Lease a physical location, which means bearing overhead and other associated costs, such as maintenance
Is the arcade game I bought popular and trendy?
The physical size and technical limitations of the machines mean only 1-2 people can play at a time, so there is a monetization limit to the player base
Historically, people have been used to raves and EM machines...meaning this is the most logical way to monetize arcade machines. Coin monetization also means that game makers have a profit incentive to create more difficult/invincible games, so gamers keep coming back. With this profit incentive and the constraints of storage space technology, game makers had to use the same content (sprites, maps) but increase the difficulty to extend play time.
Arcades really hit their stride when Space Invaders was released in 1978. To this day, Space Invaders still easily ranks among the 5 highest-grossing games of all time by LTV, even after accounting for the lack of information and information lag on recent games.
By the 1980s, arcades had reached their golden age. Popular games like Pong, Space Invaders, Tetris, and Pac-Man will always be remembered as the original precursors of the game. The industry ballooned to $5 billion in revenue by 1981, but arcade gaming slowly began to die in the early 1990s and finally in the early 2000s as console and PC hardware gradually improved.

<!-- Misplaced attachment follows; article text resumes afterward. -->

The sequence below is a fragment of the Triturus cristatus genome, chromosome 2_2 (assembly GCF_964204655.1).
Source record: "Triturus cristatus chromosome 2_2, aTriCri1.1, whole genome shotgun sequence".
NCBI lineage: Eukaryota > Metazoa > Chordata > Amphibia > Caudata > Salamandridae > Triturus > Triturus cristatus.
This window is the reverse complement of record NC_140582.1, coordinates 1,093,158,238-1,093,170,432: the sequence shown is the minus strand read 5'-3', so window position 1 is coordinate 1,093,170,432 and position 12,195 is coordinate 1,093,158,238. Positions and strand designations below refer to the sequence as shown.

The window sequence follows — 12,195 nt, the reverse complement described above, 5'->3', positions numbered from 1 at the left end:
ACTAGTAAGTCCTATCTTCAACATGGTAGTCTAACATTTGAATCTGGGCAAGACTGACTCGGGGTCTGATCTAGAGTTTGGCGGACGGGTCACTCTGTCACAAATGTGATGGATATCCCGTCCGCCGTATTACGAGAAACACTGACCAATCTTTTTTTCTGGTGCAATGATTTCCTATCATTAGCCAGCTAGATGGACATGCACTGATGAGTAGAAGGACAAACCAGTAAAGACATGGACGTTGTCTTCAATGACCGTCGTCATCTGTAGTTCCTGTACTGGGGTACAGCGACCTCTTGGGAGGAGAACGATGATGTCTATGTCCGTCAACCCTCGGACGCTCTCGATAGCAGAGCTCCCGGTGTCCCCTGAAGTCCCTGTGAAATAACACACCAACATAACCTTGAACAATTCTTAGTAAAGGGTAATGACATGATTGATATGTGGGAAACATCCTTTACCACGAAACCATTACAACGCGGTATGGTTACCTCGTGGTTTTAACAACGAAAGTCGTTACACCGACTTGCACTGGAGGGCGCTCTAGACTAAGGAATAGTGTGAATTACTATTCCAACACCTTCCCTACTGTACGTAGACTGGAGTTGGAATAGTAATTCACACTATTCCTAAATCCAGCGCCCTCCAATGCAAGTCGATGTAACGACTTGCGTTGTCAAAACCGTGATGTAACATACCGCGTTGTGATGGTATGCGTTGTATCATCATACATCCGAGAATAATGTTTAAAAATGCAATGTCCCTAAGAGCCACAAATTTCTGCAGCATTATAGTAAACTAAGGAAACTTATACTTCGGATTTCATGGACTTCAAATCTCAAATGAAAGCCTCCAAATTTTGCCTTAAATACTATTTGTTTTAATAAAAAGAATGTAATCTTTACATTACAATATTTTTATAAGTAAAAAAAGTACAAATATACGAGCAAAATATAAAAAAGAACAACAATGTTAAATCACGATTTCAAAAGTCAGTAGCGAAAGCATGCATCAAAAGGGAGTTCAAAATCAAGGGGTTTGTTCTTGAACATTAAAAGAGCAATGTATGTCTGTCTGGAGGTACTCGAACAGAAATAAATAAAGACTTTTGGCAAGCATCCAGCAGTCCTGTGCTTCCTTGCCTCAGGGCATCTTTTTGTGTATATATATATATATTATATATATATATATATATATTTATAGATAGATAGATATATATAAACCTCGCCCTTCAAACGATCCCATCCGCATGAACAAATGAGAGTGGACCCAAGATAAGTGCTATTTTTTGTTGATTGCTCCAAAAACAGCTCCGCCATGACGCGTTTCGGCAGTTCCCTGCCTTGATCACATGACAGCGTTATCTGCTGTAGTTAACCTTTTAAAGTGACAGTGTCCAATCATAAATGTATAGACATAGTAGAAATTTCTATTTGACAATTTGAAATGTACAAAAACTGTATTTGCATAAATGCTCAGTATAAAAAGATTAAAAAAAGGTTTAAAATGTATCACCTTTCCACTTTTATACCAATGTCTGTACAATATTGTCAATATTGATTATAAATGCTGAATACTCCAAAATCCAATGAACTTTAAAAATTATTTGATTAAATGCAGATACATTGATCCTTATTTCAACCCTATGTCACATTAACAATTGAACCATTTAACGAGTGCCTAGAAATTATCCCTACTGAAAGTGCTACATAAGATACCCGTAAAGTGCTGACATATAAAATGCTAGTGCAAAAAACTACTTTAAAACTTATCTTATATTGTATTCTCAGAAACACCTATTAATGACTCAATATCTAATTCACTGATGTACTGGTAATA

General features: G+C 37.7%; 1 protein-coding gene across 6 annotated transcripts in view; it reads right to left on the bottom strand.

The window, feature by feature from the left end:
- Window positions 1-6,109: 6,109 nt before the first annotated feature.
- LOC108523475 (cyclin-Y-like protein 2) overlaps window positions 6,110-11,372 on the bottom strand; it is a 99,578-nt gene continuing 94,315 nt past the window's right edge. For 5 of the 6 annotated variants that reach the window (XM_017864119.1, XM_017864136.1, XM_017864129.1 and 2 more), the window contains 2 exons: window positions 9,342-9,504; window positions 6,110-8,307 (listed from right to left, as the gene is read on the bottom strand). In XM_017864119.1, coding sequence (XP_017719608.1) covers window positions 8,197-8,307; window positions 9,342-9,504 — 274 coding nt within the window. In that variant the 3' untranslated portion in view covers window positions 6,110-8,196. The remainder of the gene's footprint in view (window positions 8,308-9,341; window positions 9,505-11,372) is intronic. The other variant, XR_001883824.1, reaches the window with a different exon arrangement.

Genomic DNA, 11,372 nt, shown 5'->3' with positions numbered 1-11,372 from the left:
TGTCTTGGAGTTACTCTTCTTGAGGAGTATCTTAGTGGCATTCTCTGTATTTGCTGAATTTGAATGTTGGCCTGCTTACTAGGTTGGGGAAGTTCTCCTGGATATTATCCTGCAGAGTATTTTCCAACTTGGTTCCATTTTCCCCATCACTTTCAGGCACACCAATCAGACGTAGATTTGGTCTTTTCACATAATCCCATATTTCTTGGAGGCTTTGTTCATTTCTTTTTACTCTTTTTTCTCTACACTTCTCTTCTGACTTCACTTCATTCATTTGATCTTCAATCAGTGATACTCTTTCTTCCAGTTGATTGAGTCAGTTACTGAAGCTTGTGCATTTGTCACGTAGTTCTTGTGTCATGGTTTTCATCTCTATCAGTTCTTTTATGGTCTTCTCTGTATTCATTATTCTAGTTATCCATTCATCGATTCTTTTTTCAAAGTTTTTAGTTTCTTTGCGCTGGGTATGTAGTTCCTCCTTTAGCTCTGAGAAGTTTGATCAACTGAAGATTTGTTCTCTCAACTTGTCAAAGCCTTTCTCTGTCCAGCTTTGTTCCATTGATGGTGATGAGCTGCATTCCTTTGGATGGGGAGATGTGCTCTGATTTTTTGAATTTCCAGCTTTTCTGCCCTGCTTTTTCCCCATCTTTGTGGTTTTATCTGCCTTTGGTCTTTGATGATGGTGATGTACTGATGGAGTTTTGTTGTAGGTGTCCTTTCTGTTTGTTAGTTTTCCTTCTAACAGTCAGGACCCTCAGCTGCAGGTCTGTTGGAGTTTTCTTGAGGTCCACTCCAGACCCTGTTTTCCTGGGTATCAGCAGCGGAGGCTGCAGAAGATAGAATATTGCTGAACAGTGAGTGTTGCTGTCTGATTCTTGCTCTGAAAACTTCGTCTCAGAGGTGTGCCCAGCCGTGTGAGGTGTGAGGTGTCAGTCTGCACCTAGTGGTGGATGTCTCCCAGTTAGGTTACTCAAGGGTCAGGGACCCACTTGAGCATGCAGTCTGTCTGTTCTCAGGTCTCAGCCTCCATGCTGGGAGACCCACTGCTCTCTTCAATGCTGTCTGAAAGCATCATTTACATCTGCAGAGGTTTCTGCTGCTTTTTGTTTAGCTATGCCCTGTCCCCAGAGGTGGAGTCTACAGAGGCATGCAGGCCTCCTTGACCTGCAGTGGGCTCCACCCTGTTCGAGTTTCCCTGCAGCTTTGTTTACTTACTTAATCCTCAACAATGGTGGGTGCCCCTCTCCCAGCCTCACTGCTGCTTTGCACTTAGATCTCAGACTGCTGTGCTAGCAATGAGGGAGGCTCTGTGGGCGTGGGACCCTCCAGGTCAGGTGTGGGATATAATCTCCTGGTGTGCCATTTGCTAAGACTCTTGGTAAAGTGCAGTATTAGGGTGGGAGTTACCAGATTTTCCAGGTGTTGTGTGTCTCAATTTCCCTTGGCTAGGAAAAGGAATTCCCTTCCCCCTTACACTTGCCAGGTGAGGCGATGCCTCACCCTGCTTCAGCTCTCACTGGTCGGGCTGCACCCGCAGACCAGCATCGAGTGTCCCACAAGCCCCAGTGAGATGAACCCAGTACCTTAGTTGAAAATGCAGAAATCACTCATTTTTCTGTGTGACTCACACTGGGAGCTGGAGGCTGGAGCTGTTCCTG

An important thing to note is how monetization, game design, technology, and distribution mediums all intersect.
In the case of arcade games, arcades (the way they were distributed and the technology itself) shaped game design to include game mechanics like life bars, ammo, and impossible difficulty in order to monetize the pay-per-view model.
While arcade machines and games influenced by arcade design began to die out in the early to late 1980s, more powerful and professional home consoles and PCs began to emerge. To this day, this era defines how games monetize themselves.